Stanford applies for grant to update comprehensive plan

Published 4:15 pm Thursday, December 8, 2016

STANFORD – The City of Stanford gave the go-ahead to apply for a $10,000 grant that could help the city update its comprehensive plan – something the mayor said should have been updated four years ago, by law.
It’s been about nine years since the comprehensive plan was last updated and two representatives from the Bluegrass Area Development District (ADD), Shane New and Josh Cook, spoke to city council members about the updating process during the regular meeting last Thursday.
“By law it’s supposed to be updated every five years and it’s been about nine years. It’s really outdated,” said Stanford Mayor Eddie Carter. “I talked to (Bluegrass ADD) and they found some grant money to help update it, a $10,000 grant. It’s a pretty detailed layout of the city and our goals, longterm.”
Carter said the plan would be updated to include information like the recent annexation of property on Westwood Drive, a six-million-dollar sewer project and other changes that occurred in the last decade.
New explained while there is no one really policing cities on their comprehensive plans, updating the plan would help the city avoid future liability or uncertainty if it ever comes into question.
Normally updating the plan would be bid out as an 18-month job, New said, but since it is a six-month grant, it will be more of a “crash course” update.
The grant application through the Brushy Fork Institute is due Jan 6 and the city should know in February whether it received the funding.
Carter said the grant will not cover the entire expense but it is an 80 to 20 match, with the city paying 20 percent.
“It’s about a $25,000 deal most of the time, but they’re (Bluegrass ADD) going to give us a break and try to work with us,” he said. “I’m going to try to get some money donated from our industrial board.”
New said Bluegrass ADD has a pool of funding that they will use to match the grant.
The process will require assistance from the planning and zoning commission, he explained, as well as cooperation from other entities in gathering information.
Ward Hart, chairman of the planning and zoning commission was present at the Stanford council meeting Dec. 1 and said he was familiar with the process.
With updating city ordinances being one of the council’s recent goals as well, Carter said Cook was willing to review them and propose changes.
“The second proposal was to take some time to read through your codes, analyze them and then create a report to give to you that would outline the changes that we would recommend to your zoning ordinance and subdivision regulations,” Cook told the council.
The intitial contract to review codes and ordinances is not to exceed $1,500 and once the report is generated, a quote for the cost of actually updating the ordinances will be provided.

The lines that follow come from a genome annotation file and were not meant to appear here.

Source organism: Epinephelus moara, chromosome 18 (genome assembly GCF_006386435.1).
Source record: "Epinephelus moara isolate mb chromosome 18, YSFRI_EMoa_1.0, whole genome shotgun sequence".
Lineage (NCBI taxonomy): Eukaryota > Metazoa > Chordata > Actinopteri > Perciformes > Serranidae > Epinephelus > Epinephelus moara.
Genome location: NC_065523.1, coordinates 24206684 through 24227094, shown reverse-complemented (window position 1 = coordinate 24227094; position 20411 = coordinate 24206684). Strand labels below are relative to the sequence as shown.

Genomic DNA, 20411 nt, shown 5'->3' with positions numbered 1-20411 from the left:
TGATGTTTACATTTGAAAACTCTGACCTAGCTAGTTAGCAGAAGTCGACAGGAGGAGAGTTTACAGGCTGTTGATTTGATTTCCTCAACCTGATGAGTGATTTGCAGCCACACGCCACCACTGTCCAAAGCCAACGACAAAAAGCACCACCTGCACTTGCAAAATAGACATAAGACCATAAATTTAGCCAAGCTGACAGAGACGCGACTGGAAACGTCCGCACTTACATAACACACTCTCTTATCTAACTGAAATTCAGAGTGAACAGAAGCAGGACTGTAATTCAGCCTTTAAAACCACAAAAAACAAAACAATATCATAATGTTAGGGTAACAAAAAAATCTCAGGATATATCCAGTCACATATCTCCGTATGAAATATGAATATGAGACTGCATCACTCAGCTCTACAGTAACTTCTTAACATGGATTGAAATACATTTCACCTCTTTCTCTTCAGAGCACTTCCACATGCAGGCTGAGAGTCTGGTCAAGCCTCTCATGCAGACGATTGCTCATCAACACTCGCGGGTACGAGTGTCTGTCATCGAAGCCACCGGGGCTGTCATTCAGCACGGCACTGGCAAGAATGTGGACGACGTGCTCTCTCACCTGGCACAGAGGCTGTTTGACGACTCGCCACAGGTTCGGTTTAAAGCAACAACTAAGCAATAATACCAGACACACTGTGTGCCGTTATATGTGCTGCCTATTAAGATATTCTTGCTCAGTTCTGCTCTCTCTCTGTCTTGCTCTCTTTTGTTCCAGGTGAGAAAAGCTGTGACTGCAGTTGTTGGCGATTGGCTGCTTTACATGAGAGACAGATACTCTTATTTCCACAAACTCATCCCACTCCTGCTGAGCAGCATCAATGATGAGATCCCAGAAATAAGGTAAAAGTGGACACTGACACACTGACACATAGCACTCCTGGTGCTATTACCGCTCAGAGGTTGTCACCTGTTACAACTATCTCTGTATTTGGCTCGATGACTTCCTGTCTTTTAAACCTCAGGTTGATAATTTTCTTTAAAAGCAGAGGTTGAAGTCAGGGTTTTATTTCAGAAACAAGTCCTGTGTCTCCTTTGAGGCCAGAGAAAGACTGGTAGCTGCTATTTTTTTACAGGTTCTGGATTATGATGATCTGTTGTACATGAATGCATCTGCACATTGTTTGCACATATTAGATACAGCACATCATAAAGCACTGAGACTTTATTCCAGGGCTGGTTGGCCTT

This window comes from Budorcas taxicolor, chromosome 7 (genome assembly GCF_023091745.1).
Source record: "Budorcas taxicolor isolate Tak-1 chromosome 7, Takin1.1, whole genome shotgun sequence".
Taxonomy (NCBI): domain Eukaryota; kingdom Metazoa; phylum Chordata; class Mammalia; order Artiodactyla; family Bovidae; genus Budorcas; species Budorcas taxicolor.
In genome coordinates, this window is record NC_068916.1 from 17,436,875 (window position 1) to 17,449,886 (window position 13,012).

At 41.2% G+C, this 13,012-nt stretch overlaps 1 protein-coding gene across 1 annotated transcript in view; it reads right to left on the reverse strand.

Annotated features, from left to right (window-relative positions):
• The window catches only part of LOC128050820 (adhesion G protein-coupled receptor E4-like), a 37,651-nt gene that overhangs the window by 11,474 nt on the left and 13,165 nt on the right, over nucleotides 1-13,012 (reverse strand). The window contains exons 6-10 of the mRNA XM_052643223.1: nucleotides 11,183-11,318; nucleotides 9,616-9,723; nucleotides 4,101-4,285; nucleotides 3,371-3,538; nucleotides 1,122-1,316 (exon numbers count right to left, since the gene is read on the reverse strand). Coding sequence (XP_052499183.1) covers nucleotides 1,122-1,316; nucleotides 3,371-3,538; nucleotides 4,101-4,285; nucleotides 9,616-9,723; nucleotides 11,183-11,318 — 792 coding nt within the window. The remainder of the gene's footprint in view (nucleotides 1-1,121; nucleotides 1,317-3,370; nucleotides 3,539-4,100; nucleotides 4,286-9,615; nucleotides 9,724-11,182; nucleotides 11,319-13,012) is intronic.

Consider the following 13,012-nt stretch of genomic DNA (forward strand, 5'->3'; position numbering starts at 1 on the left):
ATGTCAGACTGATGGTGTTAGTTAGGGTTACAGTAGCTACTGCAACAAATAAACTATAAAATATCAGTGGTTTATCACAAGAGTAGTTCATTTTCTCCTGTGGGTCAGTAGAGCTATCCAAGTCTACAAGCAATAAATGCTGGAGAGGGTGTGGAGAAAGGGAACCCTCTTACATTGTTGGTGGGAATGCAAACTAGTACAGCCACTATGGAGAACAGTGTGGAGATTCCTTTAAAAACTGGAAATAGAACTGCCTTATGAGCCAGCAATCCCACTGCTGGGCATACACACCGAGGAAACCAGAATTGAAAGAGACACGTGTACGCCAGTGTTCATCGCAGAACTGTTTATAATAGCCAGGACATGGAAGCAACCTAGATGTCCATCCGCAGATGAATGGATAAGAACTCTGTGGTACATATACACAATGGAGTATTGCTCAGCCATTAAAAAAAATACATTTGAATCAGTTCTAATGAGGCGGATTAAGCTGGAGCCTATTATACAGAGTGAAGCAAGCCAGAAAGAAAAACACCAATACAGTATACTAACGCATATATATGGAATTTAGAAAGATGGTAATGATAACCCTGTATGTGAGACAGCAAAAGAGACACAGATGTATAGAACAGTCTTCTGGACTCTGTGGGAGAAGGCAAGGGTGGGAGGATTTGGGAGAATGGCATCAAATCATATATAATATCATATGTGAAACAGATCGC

New said Bluegrass ADD might be able to review the ordinances for less than the $1,500 amount and the city will only be billed for however much it costs.
Councilwoman Peggy Hester asked if ordinances are updated according to state law, which Cook affirmed.
The city council voted unanimously to allow Bluegrass ADD to apply for the grant on the city’s behalf and approved the contract with Bluegrass ADD to review and offer recommendations on city ordinances.

A strategic plan
In addition to updating the comprehensive plan, councilman Ronnie Deatherage suggested the city council put together a strategic plan as well.
Deatherage said the city didn’t have a vision and mission statement, so he wrote one.
“Every organization should have one,” he said. “I’ve never seen one. It oughta be on the wall somewhere so everyone can see. If somebody asked me what’s the initiative of the Stanford City Council, I want to be able to say what are our initiatives for this year.”
Deatherage provided council members with a set of goals and strategic plan that he drafted.
The first goal is to “preserve the small town feel of Stanford” which he states is a major part of Stanford’s identity. Strategies listed under the goal include creating a more vibrant business community by encouraging and strengthening the arts community and promoting shopping local; promoting city events; and strengthening relationships with other local government.
“The Arts Center is gone, we’ve talked about doing something out at the Ice House but we haven’t done anything about it,” Deatherage said. “None of this stuff cost any money hardly. We don’t have a Facebook page, easy to do.”
The mission drafted by Deatherage states Stanford aims to “inspire, educate, involve and communicate” and lists a series of pledges by the city council to “communicate openly and effectively, be responsible and be fiscally responsible.”
Carter suggested the council review the city’s older strategic plan as well as Deatherage’s and put together an updated version.
Other goals listed in the strategic plan relate to urban design, improving walking and biking infrastructures, promoting healthy iniatitives and more.
The vision involves creating a spirit of community where people are treated with respect and feel safe, where business growth is supported and where quality public services, parks, police and fire departments are available.
In other business, the council:
• Appointed Dan Bertram to the Stanford Water Commission. The council reviewed three applications from the current commissioner Ella Mae Curlis, Jerry Gooch and Dan Bertram. Bertram will replace Curlis Jan 1 and will serve for six years. Councilman Scottie Ernst voted against the motion.
• Approved the first readings of ordinance updates in the historic district, residential zones and neighborhood business zones banning LED signs. Carter said that does not mean variances cannot be sought through the board of adjustments.

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